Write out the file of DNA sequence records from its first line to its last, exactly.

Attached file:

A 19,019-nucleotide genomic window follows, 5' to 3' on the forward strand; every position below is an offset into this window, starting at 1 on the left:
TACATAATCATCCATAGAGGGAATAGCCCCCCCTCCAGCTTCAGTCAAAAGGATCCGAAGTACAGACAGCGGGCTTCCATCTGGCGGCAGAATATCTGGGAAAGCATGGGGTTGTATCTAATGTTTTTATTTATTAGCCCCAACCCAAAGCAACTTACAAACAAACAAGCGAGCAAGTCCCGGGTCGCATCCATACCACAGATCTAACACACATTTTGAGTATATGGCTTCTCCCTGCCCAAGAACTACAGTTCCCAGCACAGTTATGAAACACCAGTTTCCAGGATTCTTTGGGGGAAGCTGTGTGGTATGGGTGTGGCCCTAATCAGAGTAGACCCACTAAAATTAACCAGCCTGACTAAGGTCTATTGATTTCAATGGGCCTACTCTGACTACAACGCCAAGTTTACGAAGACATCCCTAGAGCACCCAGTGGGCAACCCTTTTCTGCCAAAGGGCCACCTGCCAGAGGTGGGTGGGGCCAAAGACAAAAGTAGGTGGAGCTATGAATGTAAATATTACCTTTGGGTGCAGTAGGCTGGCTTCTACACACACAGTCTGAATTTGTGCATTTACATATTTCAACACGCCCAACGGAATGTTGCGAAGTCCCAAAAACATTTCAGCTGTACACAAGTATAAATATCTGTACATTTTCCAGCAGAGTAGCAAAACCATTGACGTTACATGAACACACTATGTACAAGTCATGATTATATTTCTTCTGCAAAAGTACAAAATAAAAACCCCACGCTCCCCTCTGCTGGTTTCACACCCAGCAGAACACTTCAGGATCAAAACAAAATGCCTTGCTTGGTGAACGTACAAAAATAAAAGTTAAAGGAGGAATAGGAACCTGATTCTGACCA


A 19,019-nucleotide genomic window follows, 5' to 3' on the forward strand; every position below is an offset into this window, starting at 1 on the left:
TACATAATCATCCATAGAGGGAATAGCCCCCCCTCCAGCTTCAGTCAAAAGGATCCGAAGTACAGACAGCGGGCTTCCATCTGGCGGCAGAATATCTGGGAAAGCATGGGGTTGTATCTAATGTTTTTATTTATTAGCCCCAACCCAAAGCAACTTACAAACAAACAAGCGAGCAAGTCCCGGGTCGCATCCATACCACAGATCTAACACACATTTTGAGTATATGGCTTCTCCCTGCCCAAGAACTACAGTTCCCAGCACAGTTATGAAACACCAGTTTCCAGGATTCTTTGGGGGAAGCTGTGTGGTATGGGTGTGGCCCTAATCAGAGTAGACCCACTAAAATTAACCAGCCTGACTAAGGTCTATTGATTTCAATGGGCCTACTCTGACTACAACGCCAAGTTTACGAAGACATCCCTAGAGCACCCAGTGGGCAACCCTTTTCTGCCAAAGGGCCACCTGCCAGAGGTGGGTGGGGCCAAAGACAAAAGTAGGTGGAGCTATGAATGTAAATATTACCTTTGGGTGCAGTAGGCTGGCTTCTACACACACAGTCTGAATTTGTGCATTTACATATTTCAACACGCCCAACGGAATGTTGCGAAGTCCCAAAAACATTTCAGCTGTACACAAGTATAAATATCTGTACATTTTCCAGCAGAGTAGCAAAACCATTGACGTTACATGAACACACTATGTACAAGTCATGATTATATTTCTTCTGCAAAAGTACAAAATAAAAACCCCACGCTCCCCTCTGCTGGTTTCACACCCAGCAGAACACTTCAGGATCAAAACAAAATGCCTTGCTTGGTGAACGTACAAAAATAAAAGTTAAAGGAGGAATAGGAACCTGATTCTGACCA